Slaughter et al v. Boeing Company, The, No. 2:2011cv00537 - Document 66 (D. Utah 2012)

Court Description: MEMORANDUM DECISION AND ORDER granting in part and denying in part 31 Motion to Strike 30 Objections. Signed by Magistrate Judge Brooke C. Wells on 11/9/12 (alt)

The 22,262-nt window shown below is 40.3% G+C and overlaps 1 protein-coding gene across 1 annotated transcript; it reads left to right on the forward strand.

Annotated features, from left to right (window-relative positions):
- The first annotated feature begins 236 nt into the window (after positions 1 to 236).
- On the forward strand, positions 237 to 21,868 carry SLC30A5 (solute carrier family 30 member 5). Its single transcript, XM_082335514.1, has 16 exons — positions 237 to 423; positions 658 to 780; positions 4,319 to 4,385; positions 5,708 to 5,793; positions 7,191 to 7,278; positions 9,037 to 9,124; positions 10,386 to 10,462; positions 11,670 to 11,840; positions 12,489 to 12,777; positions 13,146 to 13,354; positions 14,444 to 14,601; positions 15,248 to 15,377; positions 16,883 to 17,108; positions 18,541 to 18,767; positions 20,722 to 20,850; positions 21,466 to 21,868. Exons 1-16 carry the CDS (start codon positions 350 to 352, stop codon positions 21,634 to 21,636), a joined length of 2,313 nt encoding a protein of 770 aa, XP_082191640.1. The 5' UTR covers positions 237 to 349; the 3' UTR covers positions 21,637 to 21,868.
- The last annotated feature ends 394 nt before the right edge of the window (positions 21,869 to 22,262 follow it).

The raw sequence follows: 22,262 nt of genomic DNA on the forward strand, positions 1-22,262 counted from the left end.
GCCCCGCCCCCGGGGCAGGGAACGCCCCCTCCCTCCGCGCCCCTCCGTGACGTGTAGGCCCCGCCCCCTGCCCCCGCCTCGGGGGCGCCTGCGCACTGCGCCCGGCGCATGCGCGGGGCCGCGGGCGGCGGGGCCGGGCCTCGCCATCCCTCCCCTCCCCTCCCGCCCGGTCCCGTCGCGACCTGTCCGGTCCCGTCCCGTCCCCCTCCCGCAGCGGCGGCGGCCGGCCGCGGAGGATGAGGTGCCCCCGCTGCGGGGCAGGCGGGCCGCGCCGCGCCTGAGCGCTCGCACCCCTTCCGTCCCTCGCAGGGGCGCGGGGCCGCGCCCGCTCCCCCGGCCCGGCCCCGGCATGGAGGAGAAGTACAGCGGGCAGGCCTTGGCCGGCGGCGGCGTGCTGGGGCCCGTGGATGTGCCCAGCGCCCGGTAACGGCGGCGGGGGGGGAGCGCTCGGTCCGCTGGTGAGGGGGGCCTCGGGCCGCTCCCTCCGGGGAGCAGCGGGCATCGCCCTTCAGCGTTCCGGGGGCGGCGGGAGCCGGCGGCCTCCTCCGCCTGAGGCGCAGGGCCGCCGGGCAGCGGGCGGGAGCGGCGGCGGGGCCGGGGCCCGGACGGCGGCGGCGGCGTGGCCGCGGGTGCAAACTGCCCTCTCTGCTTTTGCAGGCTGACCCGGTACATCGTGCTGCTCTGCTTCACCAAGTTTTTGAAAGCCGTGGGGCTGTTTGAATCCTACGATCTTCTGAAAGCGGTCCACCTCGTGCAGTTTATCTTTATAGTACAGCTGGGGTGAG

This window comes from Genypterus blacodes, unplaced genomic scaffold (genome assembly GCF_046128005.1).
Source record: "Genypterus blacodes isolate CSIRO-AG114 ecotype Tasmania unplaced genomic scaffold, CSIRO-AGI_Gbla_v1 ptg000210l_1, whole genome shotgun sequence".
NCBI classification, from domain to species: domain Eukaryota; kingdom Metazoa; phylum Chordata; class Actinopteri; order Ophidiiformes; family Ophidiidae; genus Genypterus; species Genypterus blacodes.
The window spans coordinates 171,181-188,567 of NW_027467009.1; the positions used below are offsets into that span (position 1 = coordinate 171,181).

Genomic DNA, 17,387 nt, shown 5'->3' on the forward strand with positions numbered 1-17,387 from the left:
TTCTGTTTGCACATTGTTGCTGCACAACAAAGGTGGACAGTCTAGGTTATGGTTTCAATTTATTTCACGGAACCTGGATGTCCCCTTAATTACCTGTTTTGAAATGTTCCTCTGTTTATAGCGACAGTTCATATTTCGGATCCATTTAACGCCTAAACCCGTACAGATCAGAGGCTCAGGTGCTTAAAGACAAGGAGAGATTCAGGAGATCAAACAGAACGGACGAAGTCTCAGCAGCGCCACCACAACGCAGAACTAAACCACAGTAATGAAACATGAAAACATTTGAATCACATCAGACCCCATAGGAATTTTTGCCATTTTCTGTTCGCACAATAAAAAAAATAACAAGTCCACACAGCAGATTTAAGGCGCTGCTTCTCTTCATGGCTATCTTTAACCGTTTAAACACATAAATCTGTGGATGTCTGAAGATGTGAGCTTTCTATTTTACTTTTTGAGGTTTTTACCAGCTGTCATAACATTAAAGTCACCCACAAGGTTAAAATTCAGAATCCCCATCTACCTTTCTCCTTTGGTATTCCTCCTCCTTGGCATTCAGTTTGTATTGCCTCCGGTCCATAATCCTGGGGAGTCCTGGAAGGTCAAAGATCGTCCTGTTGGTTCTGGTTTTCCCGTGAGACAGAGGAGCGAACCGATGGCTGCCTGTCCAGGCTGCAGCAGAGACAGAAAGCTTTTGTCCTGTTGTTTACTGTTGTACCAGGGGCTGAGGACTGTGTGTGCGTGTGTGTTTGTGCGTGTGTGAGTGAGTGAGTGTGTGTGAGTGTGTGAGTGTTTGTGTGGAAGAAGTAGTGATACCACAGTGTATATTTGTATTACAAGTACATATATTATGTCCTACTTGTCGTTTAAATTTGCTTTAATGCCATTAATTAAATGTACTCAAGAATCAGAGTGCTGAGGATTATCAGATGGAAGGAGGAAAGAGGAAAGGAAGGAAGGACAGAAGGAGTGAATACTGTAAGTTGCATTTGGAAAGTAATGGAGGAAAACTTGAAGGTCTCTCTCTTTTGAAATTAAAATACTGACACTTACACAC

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IN THE UNITED STATES DISTRICT COURT FOR THE DISTRICT OF UTAH, CENTRAL DIVISION BLAKE SLAUGHTER, an individual and JAMES STARR, an individual, Plaintiffs, v. THE BOEING COMPANY, a Delaware Corporation, MEMORANDUM DECISION AND ORDER GRANTING IN PART AND DENYING IN PART PLAINTIFFS MOTION TO OVERRULE DEFENDANT S OBJECTIONS TO PLAINTIFFS TAKING AND TRANSCRIPTION OF DEPOSITIONS OF TRACY GERTINO AND JEREMY FOX Case No. 2:11-cv-537-DN-BCW Defendant. District Judge David Nuffer Magistrate Judge Brooke Wells This matter was referred to Magistrate Judge Brooke C. Wells by District Judge David Nuffer pursuant to 28 U.S.C. §636(b)(1)(A).1 Before the Court is Plaintiffs Motion to Strike Objections or Overrule Defendant s Objections to Plaintiffs Taking and Transcription of Depositions of Tracy Gertino and Jeremy Fox.2 The Court has carefully reviewed the objection, motion and memoranda submitted by the parties. Pursuant to civil rule 7-1(f) of the United States District Court for the District of Utah Rules of Practice, the court elects to determine the motion on the basis of written memoranda and finds that oral argument would not be helpful or necessary.3 BACKGROUND At issue are the depositions of two of Defendant s employees, Tracy Gertino and Jeremy Fox. The deposition notices for these two individuals stated, in pertinent part: 1 Docket No. 32. 2 Docket No. 31. 3 See DUCivR 7-1(f). PLEASE TAKE NOTICE that Plaintiffs ¦will take the deposition of TRACY GERTINO [and JEREMY FOX] before a certified court reporter, notary public or some other official authorized by law to administer oaths ¦[.] The oral examination will be videotaped ¦[.] The videotaped deposition is taken for use at trial and all other purposes permitted by the Federal Rules of Civil Procedure.4 Plaintiffs employed Lee Richan of AVLawDepot, LLC to administer, videotape, transcribe and certify the depositions. Mr. Richan is notary, licensed by the State of Utah. Defendant objects to the notice and the method of taking the depositions because the notice did not clarify exactly how the deposition was to be taken. Defendant further objects to the deposition because Defendant alleges that the Mr. Richan is not certified to prepare transcriptions in state or federal courts. Defendant requests that the depositions be stricken and not be available for use in the proceedings. Conversely, Plaintiffs contend that the use of videotape and notaries in Utah are proper methods for recording and transcribing depositions under the Federal Rules of Civil Procedure. Plaintiffs also point to the use of video recording being allowed in both Utah state courts and administrative procedures. Further, Plaintiffs are requesting attorney s fees and costs in having to file the motion to overrule Defendant s objections. ANALYSIS I. Deposition Notices Rule 30 of the Federal Rules of Civil Procedure states, in relevant part, that [t]he party who notices the deposition must state in the notice the method for recording the testimony. Unless the court orders otherwise, testimony may be recorded by audio, audiovisual, or stenographic means [and] any party may arrange to transcribe a deposition. 5 Rule 30 further 4 Exh. A., docket no. 30. 5 Fed. R. Civ. P. 30(b)(3)(A). 2 states that [w]ith prior notice to the deponent and other parties, any party may designate another method for recording the testimony in addition to that specified in the original notice. 6 Plaintiffs have met the requirements of these provisions. In the notice of depositions, Plaintiffs indicated that the depositions would be taken ¦before a certified court reporter, notary public or some other official authorized by law to administer oaths ¦[.] The oral examination will be videotaped ¦ The depositions were taken as noticed in the deposition notices sent to the Defendant. Further, the rules regarding notice contemplate that if counsel for the Defendant had objections to the method of recording or were concerned that they would not be recorded to its satisfaction, Defendant could have arranged for another method of recording or transcription. Here, counsel for the Defendant did not arrange for another means of recording or transcription and the deposition notices were proper. II. The Use of Videotape and a Notary Publics during Depositions. Next, Defendant argues that Mr. Richan, a notary, who videotaped and later transcribed and certified the deposition transcript is not qualified to prepare a transcript of the deposition and therefore such transcripts should be striken and not allowed for use in these proceedings. First, under the Federal Rules of Civil Procedure, videotaped depositions are allowed.7 Rule 28 provides that a deposition may be taken before an officer authorized to administer oaths either by federal law or by the law in the place of examination. 8 Here, as stated in the notice, the depositions at issue took place in Salt Lake City, Utah. In Utah, notaries are statutorily authorized to administer oaths.9 Although there is statutory 6 Fed. R. Civ. P. 30(b)(3)(B). 7 See Fed. R. Civ. P. 30(b)(3) 8 Fed. R .Civ. P. 28; see generally, Meacham v. Church, No. 2:08-cv-535, 2010 WL 1576711, at *4 (D. Utah 2010)(concluding [t]he plain language of [Rule 30] is clear: absent a waiver, a deposition must be conducted before an officer appointed or designated under Rule 28. ) 3 support for notaries taking depositions, Utah case law with regard to this subject is virtually silent. However, in dicta to Wooley v. Wight, the Utah Supreme Court applying Utah law stated that [a] deposition may be taken before an officer authorized to administer oaths. A notary public is such an officer. 10 Moreover, it appears that neither the 10th Circuit or courts within this District have ruled on this specific issue regarding the nonstenographic video recording of a deposition which is administered and later certified by a notary. However, in looking to other states, it appears that at least both Colorado and Texas statutorily allows notaries to take depositions.11 Further, an opinion issued by the Attorney General of Texas has explicitly found that notaries public have authority to take written depositions in non-stenographic form. 12 In addition, the Federal Rules of Civil Procedure provide additional safeguards for depositions that are taken non-stenographically. Under Rule 30(b)(5)(B), [i]f the deposition is recorded non-stenographically, the officer must repeat the items in Rule 30(b)(5)(A)(i)-(iii) [the officer s name and place of business; the date, time and place of the deposition; and the deponent s name]. Further, Rule 30(5)(B) requires that [t]he deponent s and attorney s appearance or demeanor must not be distorted through recording techniques. Here, at least from the deposition transcript excerpt provided as an exhibit to Defendant s objection, it appears 9 Utah Code Ann. §46-1-6(4)(providing that the following notarial acts may be performed by a notary within the state: (1) acknowledgements; (2) copy certifications; (3) jurats; and (4) oaths or affirmations. ) 10 Wooley v. Wight, 238 P. 1114, 1116 (Utah, 1925), overruled on other grounds by Olson v. District of Salt Lake County, 71 P.2d 529, 533 (Utah, 1937). 11 See COLO. REV. STAT. ANN. § 12-55-110(1)(b),(d)( [e]very notary public is empowered to: (b) administer oaths & affirmations; (d) take depositions, affidavits, verifications, and other sown testimony or statements[.] ); TEX. GOV T CODE ANN. §406.016(a)(4)-(5) ( a notary public has the same authority as the county clerk to (4) take depositions; (5) certify copies of documents not recordable in the public records ¦ ). 12 Op. Tex. Atty. Gen. JM-110 (1983) 4 that Mr. Richan did comply with the requirements of Rule 30(b)(5(A)(i)-(iii).13 Mr. Richan provided his name, place of business, time and place of deposition and the deponent s name.14 The videotape, provided it is of good quality (which there has been no argument that it is not) ensures the accuracy contemplated by the Federal Rules.15 Moreover, if the Defendant was truly concerned about the accuracy of the transcript of the depositions could have hired their own certified court reporter to transcribe the depositions from the videotape as contemplated by the Federal Rules of Civil Procedure. Thus, although Utah does not explicitly spell out within a statute that notaries can take depositions as in other states, the language of the statute and the Federal Rules of Civil Procedure together allow for a notary to videotape and certify a transcript. III. Attorney s Fees & Costs Rule 30(d)(3)(C) of the Federal Rules of Civil Procedure directs that Rule 37(a)(5) applies to the award of expenses. 16 Generally, Rule 37 governs the awarding of sanctions for failure to cooperate in discovery and/or the award of expenses for protective orders. It provides in relevant part: [i]f the motion is granted or if the disclosure or requested discovery is provided after the motion was filed the court must, after giving an opportunity to be heard, require the party or deponent upon whose conducted necessitated the motion, the party or attorney advising that conduct, or both to pay the movant s reasonable expenses incurred in making the motion, including attorney s fees. But the court must not order this payment if: (i) the movant filed the motion before attempting in good faith to obtain the disclosure or discovery without court action; (ii) the opposing part s nondisclosure, response, or objection was substantially justified; or (iii) other circumstances make an award of expenses unjust.17 13 See Exh. D, docket no. 30. 14 Id. 15 See Clark v. Schaller, No. 06-C-242, 2006 WL 288296, at *1(E.D. Wis., 2006) (holding that an in forma pauperis Plaintiff who wished to have an individual authorized to administer oaths take the Defendant s deposition is not entitled to court assistance for the recoding of such a deposition. In so holding, the Court stated, [a]bsent audio(visual) recording, then, [the Plaintiff] must provide a court reporter or other competent stenographer. ) 16 Fed. R. Civ. P.30(d)(3)(C). 17 Fed. R. Civ. P. 37(a)(5)(A)(emphasis added). 5 Upon review of the motion and memoranda, (i) the Court concludes that the present motion was filed by Plaintiffs in response to an objection that was filed by Defendant. It does not appear that the parties attempted to meet and confer other than during the deposition itself when counsel for Defendant objected to the form of the depositions; (ii) Defendant s response to the Plaintiff s motion was substantially justified as it appears that this issue has not been previously decided by a Court in this district and (iii) based on the court s conclusion to the second factor, an award of expenses would be unjust. Therefore, the Court denies Plaintiffs request for attorney s fees and expenses. CONCLUSION For the foregoing reasons, it is HEREBY ORDERED that the Plaintiff s Motion to Strike Objections, or Overrule Defendant s Objections to Plaintiffs Taking and Transcription of Depositions of Tracy Gertino and Jeremy Fox18 is HEREBY GRANTED. The depositions as well as the notices were proper under both the Federal and Utah Rules of Civil Procedure. Accordingly, the oral depositions of Tracy Gertino and Jeremy Fox were appropriately conducted and as such the testimonies of both witnesses will not be stricken. However, as stated above, the Court is not inclined to award attorney s fees and costs and therefore DENIES Plaintiffs request for attorney s fees and costs. 18 Docket no. 31. 6 DATED this 9th day of November, 2012. Brooke C. Wells United States Magistrate Judge 7